What's The Difference: "Room Temperature" Vs. "Softened" In Baking

Learn what these two common baking terms mean for us living in a tropical country.

IMAGE PIxabay
ILLUSTRATOR Roselle Miranda

You've always been told that baking is a science. There are certain aspects of baking that make it different from cooking that it even has its own terms! Some terms in baking are especially important to know and you'll see these two terms often when reading through a recipe: softened and room temperature. 

Contrary to what some may believe, these two terms do not mean the same thing. In fact, knowing exactly what these two terms mean and how these affect your baking ingredients can result in making you a better baker. 

Here's what you should know about ingredients that are either softened or at room temperature: 

Did you know that you can use cold eggs, not room-temperature eggs, when making cookie dough?
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1 Softened refers to texture. Room temperature refers to hot or cold. 

If you take the words for what they really mean, there's a big difference. Objects that are described as "soft" refer to how it feels when pressed, the texture of the material when you rub it between fingertips, or when it's on your tongue, the mouthfeel is tender or silky. Texture can mean the ingredient is warm or cold so the temperature is relative to the ingredient. 

Room temperature means the ingredient should be either cool or warm. Anything in between is what is known as trepid or lukewarm. A thermometer is the best gauge of whether an ingredient is cold or hot. However, when an ingredient is described as needing to be "at room temperature", the ingredient needs to be at that temperature. For us, that usually means around 28 degrees C at night and can go up to 39 degrees C during the height of the dry season in the daytime. 

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Since many of us refrigerate ingredients such as eggs, butter, and even flour, removing these ingredients from the cold and warming them up to "room temperature" on our countertops is common practice. This is perfectly fine for the eggs, flour, and other ingredients that won't melt and instead will warm up without losing their texture.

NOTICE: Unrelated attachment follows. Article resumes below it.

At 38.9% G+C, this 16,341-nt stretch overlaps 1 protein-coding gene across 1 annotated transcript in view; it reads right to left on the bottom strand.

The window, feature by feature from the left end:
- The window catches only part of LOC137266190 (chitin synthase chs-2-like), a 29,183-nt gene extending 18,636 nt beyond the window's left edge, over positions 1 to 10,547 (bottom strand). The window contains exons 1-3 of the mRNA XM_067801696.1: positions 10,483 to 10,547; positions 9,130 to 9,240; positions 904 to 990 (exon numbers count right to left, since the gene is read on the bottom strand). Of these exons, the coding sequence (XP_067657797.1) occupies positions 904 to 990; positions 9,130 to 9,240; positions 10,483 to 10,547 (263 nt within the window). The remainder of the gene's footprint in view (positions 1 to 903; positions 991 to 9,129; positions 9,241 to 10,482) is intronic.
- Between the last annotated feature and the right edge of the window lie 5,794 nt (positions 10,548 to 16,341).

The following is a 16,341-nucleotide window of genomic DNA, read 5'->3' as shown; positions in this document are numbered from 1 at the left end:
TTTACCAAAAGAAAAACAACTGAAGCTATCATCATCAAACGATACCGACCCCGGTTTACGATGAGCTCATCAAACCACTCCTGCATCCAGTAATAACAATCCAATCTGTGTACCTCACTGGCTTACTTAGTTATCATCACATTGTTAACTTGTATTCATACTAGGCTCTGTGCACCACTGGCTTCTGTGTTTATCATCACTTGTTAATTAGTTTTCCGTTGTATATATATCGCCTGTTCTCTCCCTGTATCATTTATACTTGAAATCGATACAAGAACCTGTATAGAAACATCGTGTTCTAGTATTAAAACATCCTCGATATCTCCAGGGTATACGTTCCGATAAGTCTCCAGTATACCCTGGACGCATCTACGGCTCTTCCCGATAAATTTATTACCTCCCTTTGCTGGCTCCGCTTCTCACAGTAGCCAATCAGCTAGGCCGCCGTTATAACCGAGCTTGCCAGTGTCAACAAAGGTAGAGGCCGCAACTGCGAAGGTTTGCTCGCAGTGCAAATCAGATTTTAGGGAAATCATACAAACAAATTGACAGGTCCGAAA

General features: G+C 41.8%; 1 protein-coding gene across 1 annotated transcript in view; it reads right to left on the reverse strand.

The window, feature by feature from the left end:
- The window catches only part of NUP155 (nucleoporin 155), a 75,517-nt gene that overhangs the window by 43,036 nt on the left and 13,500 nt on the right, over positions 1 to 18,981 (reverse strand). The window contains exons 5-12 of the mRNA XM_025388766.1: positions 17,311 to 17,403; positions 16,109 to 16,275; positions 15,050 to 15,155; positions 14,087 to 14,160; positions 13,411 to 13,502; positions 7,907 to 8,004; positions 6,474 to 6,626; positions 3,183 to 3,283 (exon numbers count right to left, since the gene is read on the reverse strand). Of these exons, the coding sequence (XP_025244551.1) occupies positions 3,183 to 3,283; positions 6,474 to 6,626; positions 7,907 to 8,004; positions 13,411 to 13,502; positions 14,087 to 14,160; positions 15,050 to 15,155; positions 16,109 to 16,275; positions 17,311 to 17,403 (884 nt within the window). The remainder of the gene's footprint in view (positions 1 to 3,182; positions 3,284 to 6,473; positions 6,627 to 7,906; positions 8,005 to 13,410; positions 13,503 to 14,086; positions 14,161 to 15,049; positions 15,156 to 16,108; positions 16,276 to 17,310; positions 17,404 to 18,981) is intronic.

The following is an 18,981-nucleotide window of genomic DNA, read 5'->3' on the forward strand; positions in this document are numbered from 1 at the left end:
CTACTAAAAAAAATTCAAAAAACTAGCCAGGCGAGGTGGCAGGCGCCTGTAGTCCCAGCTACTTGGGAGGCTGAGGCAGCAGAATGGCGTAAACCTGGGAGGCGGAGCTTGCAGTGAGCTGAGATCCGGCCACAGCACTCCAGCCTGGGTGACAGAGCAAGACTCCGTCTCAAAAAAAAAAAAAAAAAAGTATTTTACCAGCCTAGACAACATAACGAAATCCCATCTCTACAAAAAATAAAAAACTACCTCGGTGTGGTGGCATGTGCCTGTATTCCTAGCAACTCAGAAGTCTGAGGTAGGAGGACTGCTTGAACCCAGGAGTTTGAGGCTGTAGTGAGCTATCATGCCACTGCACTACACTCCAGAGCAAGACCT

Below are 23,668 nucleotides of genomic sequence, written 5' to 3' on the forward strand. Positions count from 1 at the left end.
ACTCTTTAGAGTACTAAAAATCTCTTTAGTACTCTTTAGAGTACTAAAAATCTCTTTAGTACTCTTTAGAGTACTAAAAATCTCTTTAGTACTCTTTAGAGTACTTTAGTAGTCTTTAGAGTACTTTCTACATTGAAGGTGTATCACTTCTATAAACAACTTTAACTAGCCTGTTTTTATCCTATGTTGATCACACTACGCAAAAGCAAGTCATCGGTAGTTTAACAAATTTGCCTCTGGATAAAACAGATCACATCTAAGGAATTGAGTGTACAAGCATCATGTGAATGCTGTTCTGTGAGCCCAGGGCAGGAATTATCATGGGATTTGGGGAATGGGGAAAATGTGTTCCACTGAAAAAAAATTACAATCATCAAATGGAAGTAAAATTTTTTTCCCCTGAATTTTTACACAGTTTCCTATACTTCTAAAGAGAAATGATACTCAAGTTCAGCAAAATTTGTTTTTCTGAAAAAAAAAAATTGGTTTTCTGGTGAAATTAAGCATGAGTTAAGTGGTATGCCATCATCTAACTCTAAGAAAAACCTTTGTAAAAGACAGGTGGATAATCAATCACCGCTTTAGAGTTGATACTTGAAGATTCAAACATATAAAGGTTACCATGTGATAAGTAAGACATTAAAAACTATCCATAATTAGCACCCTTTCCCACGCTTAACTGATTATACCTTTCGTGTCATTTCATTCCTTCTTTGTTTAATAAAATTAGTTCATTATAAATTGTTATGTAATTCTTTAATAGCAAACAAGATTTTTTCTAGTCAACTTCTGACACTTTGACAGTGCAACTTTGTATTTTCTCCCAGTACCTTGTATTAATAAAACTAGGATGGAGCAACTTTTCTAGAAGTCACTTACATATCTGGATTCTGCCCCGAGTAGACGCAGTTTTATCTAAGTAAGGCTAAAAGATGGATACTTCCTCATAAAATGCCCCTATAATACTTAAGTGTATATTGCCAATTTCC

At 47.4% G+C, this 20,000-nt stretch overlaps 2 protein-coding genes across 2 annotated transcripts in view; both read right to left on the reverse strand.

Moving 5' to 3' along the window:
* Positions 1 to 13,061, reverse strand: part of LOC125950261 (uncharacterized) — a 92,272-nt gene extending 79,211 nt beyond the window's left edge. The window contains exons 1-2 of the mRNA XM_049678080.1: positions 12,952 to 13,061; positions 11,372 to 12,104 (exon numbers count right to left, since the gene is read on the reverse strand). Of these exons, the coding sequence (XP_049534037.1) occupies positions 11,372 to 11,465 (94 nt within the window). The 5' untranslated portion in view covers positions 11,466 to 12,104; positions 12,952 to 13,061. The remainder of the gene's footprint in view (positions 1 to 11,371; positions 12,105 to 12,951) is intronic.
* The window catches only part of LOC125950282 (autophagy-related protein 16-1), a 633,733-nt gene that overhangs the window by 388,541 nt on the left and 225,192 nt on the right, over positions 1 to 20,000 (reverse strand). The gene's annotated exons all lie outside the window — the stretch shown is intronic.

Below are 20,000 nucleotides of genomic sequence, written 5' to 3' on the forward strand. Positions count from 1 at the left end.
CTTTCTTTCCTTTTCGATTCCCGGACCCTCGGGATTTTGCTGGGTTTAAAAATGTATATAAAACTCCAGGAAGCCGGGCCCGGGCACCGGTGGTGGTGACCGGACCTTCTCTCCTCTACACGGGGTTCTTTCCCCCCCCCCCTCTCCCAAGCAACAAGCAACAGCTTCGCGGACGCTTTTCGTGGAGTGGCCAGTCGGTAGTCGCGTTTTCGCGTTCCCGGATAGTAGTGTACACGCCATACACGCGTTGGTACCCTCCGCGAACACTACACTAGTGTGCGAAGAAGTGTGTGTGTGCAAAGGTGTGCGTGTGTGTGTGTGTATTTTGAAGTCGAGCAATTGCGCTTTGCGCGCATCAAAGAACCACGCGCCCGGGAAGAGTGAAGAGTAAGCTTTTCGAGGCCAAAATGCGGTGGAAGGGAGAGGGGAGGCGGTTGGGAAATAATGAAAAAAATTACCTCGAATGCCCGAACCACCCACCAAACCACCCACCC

For ingredients that do melt such as butter, however, this is where it gets tricky.

Butter that has been softened well is easy to cream with other ingredients, even without a mixer.
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2 Softened can mean cooler than room temperature. 

What room temperature is in the Philippines is not always the same as the room temperature of another country. Many recipes created in other countries use the phrase with the understanding that room temperature is a temperate one. That's why leaving out the butter, eggs, and other ingredients can be done without any fuss. Unfortunately, we live in a tropical country. 

Simply put, the "room temperature" meant for cooler temperatures doesn't always apply to us, especially when you are dealing with butter. A cool day is great but room temperature rises even higher as the day progresses to noon, where it can rise to beyond 90 degrees F 32 degrees C. This is around the same temperature when butter melts. So, when you leave out the butter to "warm to room temperature", you might actually be melting it instead of just softening it. 

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This is where "softened" becomes a much more meaningful term that's applicable to baking in a tropical country like ours. Using softened butter instead of room temperature-butter that's been left out is a big deal for baking. Using melted butter instead of softened can mean your batter or dough doesn't form the way it should and can make it fail. 

Butter that's been cubed will warm up faster than an entire block, so cut it up when softening it. 
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So the next time you need ingredients that are either softened or at room temperature, take into account what it means for the ingredient. If it melts, it's best to soften it instead. 

If you need to soften butter, here are a few quick tips:

  • ‚Äʬ†Softening butter¬†can take up to 1 hour or more depending on the¬†weather. If it's¬†a warm day, it may take¬†less time. If it's a cool day, it may take longer.¬†
  • ‚ÄĘ To check the butter, you should be able to firmly press a finger into the butter without digging too much into the block.
  • ‚ÄĘ If you can't firmly press into the butter, let it soften for another 15 minutes before checking again.

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